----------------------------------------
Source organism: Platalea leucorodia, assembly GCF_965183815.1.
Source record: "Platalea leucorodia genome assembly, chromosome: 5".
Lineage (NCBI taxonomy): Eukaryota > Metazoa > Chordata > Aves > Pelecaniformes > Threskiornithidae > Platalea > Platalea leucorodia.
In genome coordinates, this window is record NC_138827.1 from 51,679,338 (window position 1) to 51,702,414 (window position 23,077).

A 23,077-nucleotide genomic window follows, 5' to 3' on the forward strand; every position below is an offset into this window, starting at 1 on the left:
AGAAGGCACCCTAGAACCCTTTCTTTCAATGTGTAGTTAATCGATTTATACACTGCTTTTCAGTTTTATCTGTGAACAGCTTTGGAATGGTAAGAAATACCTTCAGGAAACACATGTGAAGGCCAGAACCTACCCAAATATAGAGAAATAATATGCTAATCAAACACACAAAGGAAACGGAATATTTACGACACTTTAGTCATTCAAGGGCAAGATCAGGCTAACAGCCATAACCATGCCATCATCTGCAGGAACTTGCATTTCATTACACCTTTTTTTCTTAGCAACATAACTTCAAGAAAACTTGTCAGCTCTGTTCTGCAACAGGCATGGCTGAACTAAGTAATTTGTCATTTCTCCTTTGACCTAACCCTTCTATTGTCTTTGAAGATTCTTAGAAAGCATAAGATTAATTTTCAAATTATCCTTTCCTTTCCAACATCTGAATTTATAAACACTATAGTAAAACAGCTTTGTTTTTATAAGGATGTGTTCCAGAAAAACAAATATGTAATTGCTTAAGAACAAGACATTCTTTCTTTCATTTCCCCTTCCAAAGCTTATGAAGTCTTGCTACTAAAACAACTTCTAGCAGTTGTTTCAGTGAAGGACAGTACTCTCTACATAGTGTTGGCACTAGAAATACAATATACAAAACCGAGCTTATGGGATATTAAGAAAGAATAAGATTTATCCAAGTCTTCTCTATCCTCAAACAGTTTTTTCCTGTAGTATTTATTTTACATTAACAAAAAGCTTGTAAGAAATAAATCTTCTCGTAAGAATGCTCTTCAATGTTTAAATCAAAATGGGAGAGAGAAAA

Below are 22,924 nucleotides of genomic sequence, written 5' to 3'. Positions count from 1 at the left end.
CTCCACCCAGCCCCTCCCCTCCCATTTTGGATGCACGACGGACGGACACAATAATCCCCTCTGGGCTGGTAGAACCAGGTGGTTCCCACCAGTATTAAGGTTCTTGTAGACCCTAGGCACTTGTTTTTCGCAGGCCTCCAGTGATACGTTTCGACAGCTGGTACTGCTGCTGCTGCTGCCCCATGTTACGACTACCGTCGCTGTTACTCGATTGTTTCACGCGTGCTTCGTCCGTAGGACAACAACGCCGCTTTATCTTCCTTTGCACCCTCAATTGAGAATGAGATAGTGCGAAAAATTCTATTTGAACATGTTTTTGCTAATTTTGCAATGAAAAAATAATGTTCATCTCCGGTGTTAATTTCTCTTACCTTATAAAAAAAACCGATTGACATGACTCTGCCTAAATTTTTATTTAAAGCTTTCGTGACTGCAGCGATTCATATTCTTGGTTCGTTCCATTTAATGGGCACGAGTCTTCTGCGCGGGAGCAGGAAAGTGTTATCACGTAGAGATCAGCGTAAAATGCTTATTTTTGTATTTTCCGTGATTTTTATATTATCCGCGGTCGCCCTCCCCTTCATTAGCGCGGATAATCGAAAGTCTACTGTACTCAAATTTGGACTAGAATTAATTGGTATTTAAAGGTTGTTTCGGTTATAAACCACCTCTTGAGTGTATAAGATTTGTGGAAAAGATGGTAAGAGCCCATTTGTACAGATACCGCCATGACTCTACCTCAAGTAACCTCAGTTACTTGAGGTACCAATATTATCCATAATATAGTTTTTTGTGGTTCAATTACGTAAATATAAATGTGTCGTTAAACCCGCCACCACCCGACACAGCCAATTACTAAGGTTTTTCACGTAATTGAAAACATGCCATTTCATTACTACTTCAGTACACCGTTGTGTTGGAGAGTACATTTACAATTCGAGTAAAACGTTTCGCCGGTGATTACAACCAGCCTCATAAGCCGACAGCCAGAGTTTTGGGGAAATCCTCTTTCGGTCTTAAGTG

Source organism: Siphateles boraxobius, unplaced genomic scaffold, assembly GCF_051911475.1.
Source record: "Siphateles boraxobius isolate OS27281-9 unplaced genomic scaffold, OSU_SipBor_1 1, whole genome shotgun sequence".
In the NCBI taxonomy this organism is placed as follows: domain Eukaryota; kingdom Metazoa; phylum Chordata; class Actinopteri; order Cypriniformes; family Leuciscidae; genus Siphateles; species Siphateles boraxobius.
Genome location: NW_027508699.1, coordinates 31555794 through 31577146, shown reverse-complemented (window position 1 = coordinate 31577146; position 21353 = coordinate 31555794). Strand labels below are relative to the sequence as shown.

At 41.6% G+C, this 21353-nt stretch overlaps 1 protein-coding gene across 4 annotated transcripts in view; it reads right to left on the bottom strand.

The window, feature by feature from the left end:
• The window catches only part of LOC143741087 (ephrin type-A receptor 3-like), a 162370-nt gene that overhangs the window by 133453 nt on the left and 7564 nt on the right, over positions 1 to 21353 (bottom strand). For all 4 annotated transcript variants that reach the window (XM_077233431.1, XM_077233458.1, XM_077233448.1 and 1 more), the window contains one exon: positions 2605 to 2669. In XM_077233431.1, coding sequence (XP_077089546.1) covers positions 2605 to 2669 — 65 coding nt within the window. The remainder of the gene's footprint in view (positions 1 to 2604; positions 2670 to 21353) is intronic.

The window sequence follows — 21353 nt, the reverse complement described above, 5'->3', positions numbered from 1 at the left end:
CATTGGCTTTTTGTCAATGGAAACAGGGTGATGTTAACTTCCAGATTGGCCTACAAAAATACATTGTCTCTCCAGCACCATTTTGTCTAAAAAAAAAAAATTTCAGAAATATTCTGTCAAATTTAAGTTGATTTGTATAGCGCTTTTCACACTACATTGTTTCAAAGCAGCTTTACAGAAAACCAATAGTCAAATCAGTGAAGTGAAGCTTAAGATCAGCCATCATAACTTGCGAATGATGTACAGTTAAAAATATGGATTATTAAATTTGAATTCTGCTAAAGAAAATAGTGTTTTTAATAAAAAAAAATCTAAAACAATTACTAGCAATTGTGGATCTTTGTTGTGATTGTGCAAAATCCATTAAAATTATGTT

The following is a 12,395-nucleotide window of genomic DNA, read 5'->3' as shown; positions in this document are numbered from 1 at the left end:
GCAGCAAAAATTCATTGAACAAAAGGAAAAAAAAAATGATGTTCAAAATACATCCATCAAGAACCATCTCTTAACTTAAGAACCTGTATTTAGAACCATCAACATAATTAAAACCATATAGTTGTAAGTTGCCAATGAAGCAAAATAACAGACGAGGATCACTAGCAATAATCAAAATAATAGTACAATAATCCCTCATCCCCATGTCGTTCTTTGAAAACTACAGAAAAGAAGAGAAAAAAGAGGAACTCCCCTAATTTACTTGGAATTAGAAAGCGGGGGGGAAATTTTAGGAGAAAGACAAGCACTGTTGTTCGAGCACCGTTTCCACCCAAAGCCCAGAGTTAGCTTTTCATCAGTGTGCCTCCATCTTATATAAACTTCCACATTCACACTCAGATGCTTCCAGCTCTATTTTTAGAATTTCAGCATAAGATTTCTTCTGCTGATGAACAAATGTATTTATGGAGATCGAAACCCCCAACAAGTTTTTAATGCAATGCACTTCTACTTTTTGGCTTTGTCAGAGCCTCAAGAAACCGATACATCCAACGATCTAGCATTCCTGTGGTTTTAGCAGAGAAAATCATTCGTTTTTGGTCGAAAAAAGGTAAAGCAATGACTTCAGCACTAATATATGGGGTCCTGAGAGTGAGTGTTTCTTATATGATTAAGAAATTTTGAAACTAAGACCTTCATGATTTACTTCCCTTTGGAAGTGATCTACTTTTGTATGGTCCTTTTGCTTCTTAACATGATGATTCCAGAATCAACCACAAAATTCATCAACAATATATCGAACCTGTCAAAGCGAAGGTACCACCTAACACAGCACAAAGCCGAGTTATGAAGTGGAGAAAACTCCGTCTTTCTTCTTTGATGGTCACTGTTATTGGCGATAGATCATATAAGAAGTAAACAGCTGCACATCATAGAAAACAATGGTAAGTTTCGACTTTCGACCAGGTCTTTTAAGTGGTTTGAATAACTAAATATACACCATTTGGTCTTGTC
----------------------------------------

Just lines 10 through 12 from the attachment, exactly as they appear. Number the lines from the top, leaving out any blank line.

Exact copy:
Source record: "Siphateles boraxobius isolate OS27281-9 unplaced genomic scaffold, OSU_SipBor_1 1, whole genome shotgun sequence".
In the NCBI taxonomy this organism is placed as follows: domain Eukaryota; kingdom Metazoa; phylum Chordata; class Actinopteri; order Cypriniformes; family Leuciscidae; genus Siphateles; species Siphateles boraxobius.
Genome location: NW_027508699.1, coordinates 31555794 through 31577146, shown reverse-complemented (window position 1 = coordinate 31577146; position 21353 = coordinate 31555794). Strand labels below are relative to the sequence as shown.